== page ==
A victory also sets this up as a January for the ages, making it the kind of big-bang start the game has struggled to create in the shadow of the NFL playoffs.

Johnson put on a tour-de-force performance winning in Hawaii and the confident young Spaniard Jon Rahm is just a shot off the lead this week at the CareerBuilder Challenge on the PGA Tour. Sergio Garcia is just two off the lead going into the final round of the Singapore Open. Tiger Woods makes his return to the PGA Tour at Torrey Pines next week.

To be sure, McIlroy has a lot of work to do Sunday.

Yet another rising young talent, Thomas Pieters, shares the lead with Ross Fisher. Fleetwood is just two shots back and Johnson five back.

McIlroy has such a good history at Abu Dhabi. Over the last seven years, he has finished second four times and third twice. Still, even a strong finish that falls short of winning bodes well for McIlroy in his first start of the year.

“I have never won my first start back out,” McIlroy said.

A strong start, whether he wins or not, sets McIlroy up well for the ambitious schedule he plans for 2018. He’s also scheduled to play the Dubai Desert Classic next with the possibility he’ll play 30 times this year, two more events than he’s ever played in a year.

“I’m just really getting my golf head back on,” McIlroy said. “I’ve been really pleased with that.”

A victory Sunday will make all our heads spin a little b it with the exciting possibilities the game offers this year.

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Garcia 2 back in weather-delayed Singapore Open

By Associated PressJanuary 20, 2018, 3:06 pm

SINGAPORE - Danthai Boonma and Chapchai Nirat built a two-stroke lead over a chasing pack that includes Sergio Garcia and Ryo Ishikawa midway through the third round of the weather-interrupted Singapore Open on Saturday.

The Thai golfers were locked together at 9 under when play was suspended at the Sentosa Golf Club for the third day in a row because of lightning strikes in the area.

Masters champion Garcia and former teen prodigy Ishikawa were among seven players leading the chase at 7 under on a heavily congested leaderboard.

Garcia, one of 78 players who returned to the course just after dawn to complete their second rounds, was on the 10th hole of his third round when the warning siren was sounded to abruptly end play for the day.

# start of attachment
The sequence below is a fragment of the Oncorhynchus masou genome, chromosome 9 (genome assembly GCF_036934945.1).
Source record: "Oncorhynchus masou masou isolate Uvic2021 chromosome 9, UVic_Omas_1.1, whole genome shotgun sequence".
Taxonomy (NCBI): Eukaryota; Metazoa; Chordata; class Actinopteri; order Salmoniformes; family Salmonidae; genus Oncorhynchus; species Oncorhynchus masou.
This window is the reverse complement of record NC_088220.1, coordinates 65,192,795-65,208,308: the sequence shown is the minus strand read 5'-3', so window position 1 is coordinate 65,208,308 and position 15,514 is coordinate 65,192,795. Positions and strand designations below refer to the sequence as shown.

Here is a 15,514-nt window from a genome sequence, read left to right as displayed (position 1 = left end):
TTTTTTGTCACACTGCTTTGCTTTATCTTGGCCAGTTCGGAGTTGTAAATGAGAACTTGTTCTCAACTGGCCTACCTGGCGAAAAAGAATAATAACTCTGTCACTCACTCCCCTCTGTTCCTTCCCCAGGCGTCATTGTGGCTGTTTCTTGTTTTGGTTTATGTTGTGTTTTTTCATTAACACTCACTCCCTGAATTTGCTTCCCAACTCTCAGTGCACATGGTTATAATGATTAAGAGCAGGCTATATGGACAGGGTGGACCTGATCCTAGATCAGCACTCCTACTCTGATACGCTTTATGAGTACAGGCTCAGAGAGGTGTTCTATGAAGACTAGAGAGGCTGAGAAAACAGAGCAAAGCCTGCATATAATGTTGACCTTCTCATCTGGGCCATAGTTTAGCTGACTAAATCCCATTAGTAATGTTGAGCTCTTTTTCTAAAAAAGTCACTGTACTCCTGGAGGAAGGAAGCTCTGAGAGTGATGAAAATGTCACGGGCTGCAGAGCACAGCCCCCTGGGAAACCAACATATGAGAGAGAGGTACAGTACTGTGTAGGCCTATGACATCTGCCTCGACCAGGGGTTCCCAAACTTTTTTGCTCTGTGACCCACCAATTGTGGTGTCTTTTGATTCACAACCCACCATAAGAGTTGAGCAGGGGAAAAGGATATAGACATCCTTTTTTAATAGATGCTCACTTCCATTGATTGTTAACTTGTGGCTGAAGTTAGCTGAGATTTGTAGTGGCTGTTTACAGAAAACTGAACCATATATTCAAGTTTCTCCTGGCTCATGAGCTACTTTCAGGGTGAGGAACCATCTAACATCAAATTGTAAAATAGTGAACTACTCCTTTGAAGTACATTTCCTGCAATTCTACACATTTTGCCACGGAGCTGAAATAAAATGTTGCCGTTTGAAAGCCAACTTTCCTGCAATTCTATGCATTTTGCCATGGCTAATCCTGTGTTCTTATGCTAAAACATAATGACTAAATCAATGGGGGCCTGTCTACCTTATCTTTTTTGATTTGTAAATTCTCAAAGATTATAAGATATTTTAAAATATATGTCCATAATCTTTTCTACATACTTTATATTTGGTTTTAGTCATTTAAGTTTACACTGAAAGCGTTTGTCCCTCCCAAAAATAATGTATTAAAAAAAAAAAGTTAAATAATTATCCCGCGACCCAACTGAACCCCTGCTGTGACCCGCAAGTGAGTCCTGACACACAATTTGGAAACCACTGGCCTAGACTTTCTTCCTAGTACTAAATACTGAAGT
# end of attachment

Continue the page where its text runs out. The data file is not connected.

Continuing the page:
''Let's see if we can finish the round, that will be nice,'' he said. ''But I think if I can play 4-under I should have a chance.''

The Spanish golfer credits the Singapore Open as having played a part in toughening him up for his first major championship title at Augusta National because of the stifling humidity of southeast Asia and the testing stop-start nature of the tournament.


Full-field scores from the Singapore Open


Although he finished tied for 11th in Singapore in 2017, Garcia won the Dubai Desert Classic the subsequent week and was in peak form when he won the Masters two months later. He is feeling confident of his chances of success this weekend.

''I felt like I hit the ball OK,'' Garcia said. ''My putting and all went great but my speed hasn't been great on this green so let's see if I can be a little more aggressive on the rounds this weekend.''

Ishikawa moved into a share of the lead at the halfway stage after firing a second round of 5-under 66 that featured eight birdies. He birdied the first two holes of his third round to grab the outright lead but slipped back with a double-bogey at the tricky third hole for the third day in a row. He dropped another shot at the par-5 sixth when he drove into a fairway bunker.

''It was a short night but I had a good sleep and just putted well,'' Ishikawa said. The ''greens are a little quicker than yesterday but I still figured (out) that speed.

Ishikawa was thrust into the spotlight more than a decade ago. In 2007, he became the youngest player to win on any of the major tours in the world. He was a 15-year-old amateur when he won the Munsingwear Open KSB Cup.

He turned pro at 16, first played in the Masters when he was 17 and the Presidents Cup when he was 18. He shot 58 in the final round to win The Crowns in Japan when he was 19.

Now 26, Ishikawa has struggled with injuries and form in recent years. He lost his PGA Tour card and hasn't played in any of the majors since 2015. He has won 15 times as a professional, but has never won outside his homeland of Japan.

Chapchai was able to sleep in and put his feet up on Saturday morning after he completed his second round on Friday.

He bogeyed the third but reeled off three birdies in his next four holes to reach 9-under with the back nine still to play.

Danthai was tied for 12th at the halfway stage but charged into a share of the lead with seven birdies in the first 15 holes of his penultimate round.